From there, the isolated microorganisms are tested against pathogens with a high prevalence of antibiotic resistance to determine if the isolates will continue to inhibit the bacteria with consistent resistance. Isolates that produce antibiotic microbial bacteria are then further characterized and tested against other strains of the pathogen. The isolates are tested for motility and if the isolate is aerobic or anaerobic to determine if it needs oxygen to survive or not. This will give a basic understanding of the isolates and their function of survival. 

Describing what interested her about this project, Mastandrea said, “This program interested me because the microbiology and the BIEB [Beginning Investigative Experience in Biology] classes I took with Whitlock made me want to do research with something related to microbiology. We also did the same process we are doing now in the BIEB class and we are taking it into more detail and processes, which interested me a lot!”

SURE | Luke Laschober and Hanah Mastandrea - undergraduate research

Hopeful Outcomes

The overall goal of this study is to lower the rates of antibiotic resistance that is increasing in many individuals and to discover new potential antibiotics. Overall, there is a possibility that a novel antimicrobial could be discovered in agricultural soils. Time will tell!

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Recreation & Sport Management Majors Nicole Biegun, Jensen Crenshaw and Lindsay Mohrmann Evaluating Accessibility of Street Workouts for Adults with Mobility Devices

A Summer Undergraduate Research Experience (SURE) Program Feature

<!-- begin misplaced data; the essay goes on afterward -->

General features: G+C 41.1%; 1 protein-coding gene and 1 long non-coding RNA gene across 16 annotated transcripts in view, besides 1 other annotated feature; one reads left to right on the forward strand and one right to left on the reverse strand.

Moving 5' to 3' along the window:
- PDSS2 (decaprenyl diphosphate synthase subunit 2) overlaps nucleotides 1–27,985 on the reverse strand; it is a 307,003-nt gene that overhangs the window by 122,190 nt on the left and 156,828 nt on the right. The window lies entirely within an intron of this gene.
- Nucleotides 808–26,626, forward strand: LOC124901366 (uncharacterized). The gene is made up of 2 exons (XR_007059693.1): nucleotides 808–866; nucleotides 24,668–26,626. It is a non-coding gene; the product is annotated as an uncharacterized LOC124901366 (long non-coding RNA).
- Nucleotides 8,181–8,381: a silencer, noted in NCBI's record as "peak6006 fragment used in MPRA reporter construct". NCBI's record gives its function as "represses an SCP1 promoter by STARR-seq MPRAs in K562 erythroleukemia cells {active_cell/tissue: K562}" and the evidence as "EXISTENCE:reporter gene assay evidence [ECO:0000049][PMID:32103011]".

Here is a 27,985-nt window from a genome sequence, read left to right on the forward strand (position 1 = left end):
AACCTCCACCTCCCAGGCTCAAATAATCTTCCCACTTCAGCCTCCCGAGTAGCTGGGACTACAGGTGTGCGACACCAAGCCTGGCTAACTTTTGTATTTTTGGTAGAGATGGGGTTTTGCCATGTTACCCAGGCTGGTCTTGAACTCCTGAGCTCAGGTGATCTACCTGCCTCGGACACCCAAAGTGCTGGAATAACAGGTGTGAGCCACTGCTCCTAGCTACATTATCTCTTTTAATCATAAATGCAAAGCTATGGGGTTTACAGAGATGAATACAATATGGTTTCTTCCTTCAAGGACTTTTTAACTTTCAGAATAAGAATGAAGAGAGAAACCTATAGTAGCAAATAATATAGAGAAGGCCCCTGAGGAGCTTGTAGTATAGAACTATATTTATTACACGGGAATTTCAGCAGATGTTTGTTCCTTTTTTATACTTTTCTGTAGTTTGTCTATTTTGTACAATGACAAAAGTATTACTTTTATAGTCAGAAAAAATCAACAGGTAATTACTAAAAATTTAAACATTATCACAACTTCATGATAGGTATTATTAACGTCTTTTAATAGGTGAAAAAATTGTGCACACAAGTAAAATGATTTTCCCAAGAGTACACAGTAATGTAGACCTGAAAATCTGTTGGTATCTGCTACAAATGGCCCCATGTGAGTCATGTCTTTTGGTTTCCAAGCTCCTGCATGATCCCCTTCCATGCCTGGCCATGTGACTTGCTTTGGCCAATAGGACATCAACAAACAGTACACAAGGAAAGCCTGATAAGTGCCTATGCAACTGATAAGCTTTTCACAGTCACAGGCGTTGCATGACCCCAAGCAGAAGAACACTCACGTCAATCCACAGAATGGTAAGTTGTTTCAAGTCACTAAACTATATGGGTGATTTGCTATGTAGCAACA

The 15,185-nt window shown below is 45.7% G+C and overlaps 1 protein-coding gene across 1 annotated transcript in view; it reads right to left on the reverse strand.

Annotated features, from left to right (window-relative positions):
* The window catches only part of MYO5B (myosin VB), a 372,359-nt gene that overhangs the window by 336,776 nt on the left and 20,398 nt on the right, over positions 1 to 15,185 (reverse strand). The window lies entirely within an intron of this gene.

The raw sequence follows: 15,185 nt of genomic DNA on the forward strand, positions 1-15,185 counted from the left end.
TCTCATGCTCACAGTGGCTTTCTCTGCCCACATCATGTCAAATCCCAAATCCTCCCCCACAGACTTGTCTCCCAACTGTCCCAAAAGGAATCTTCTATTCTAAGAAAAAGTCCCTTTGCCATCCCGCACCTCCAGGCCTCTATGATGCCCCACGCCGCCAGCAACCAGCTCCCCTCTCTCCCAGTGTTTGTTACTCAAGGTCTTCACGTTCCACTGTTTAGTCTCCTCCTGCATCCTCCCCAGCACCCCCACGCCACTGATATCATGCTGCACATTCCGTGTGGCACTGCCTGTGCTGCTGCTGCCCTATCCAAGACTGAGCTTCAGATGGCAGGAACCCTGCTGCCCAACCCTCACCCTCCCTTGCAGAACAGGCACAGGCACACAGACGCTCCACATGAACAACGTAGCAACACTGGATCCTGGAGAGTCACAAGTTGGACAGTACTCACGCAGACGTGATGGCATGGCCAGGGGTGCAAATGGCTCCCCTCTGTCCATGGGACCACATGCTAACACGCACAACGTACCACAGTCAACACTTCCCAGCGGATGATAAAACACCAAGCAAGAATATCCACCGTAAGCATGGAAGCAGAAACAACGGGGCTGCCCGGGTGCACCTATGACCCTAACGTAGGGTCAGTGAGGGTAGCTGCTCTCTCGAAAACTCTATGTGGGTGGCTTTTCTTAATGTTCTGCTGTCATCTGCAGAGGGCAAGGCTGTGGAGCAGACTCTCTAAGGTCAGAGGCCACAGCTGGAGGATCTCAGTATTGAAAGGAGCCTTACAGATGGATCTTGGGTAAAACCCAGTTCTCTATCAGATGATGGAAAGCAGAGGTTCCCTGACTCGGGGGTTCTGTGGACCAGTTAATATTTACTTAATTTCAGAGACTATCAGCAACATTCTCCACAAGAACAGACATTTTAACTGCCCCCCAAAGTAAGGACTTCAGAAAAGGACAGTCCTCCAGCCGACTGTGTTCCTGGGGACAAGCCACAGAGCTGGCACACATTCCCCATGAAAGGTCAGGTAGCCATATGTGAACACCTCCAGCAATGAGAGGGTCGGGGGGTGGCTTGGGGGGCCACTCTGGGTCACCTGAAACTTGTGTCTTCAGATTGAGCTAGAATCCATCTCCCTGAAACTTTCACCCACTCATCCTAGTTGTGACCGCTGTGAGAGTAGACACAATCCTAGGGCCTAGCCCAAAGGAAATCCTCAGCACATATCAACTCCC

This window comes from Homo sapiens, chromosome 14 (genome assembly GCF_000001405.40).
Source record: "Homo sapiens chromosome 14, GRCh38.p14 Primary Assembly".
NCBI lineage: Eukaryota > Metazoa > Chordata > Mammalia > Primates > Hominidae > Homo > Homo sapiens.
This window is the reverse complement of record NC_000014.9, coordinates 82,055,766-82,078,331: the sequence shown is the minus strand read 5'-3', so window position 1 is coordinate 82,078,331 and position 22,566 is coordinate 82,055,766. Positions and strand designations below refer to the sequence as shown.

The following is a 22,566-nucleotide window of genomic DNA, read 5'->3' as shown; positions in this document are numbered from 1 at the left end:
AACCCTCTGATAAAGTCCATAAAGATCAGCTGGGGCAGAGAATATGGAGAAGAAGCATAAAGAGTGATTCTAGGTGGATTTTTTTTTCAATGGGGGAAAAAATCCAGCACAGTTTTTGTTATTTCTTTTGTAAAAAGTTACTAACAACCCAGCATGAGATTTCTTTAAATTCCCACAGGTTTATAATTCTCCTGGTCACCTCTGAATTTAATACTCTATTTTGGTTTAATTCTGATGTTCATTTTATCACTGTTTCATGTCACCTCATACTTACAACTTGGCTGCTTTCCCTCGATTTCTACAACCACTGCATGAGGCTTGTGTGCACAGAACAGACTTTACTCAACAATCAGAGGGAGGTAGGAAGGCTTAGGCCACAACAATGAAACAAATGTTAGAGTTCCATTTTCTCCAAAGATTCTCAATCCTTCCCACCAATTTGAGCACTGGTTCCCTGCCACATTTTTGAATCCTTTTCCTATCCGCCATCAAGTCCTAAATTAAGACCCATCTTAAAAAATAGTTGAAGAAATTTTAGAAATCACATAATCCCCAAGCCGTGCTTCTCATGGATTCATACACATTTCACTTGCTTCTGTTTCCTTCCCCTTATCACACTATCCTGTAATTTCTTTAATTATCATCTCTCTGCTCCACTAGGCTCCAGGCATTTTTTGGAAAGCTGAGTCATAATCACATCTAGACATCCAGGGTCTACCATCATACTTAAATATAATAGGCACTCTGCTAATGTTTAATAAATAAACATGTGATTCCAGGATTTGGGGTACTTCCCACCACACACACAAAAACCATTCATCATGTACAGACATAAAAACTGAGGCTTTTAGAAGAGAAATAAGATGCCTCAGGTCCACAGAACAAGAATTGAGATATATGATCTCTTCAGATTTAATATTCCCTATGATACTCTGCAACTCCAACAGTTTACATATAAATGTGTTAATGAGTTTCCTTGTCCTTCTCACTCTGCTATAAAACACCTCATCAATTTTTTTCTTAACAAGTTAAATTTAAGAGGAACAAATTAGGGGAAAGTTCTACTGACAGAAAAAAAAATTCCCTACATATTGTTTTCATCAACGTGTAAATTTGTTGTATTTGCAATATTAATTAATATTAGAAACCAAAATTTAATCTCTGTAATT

“Wheelchair Accessibility to Street Workouts”

Recreation and Sport Management seniors Nicole Biegun, Jensen Crenshaw and Lindsay Mohrmann are working with Jessica Monu, Ph.D. to evaluate the accessibility of street workouts for adults who utilize a wheelchair and/or power-driven mobility devices, based on the 2010 Americans with Disability Act (ADA) Standards for Accessible Design. The research is part of USF’s SURE program.

The group hypothesizes that 60% or more of street workout spaces are not accessible (50% or less) to individuals who use a wheelchair or other power-driven mobility, based on the 2010 ADA Standards for Accessible Design. The SURE study will evaluate 30 street workout spaces located in both urbanized areas and urban clusters. Acceptable locations will contain a minimum of three pieces of outdoor fitness equipment (e.g. pull-up bar) that would allow an individual to perform bodyweight exercises to improve her or his aerobic, strength, and/or stability/balance.

Monu became interested in this topic after a surgery left her struggling to get around.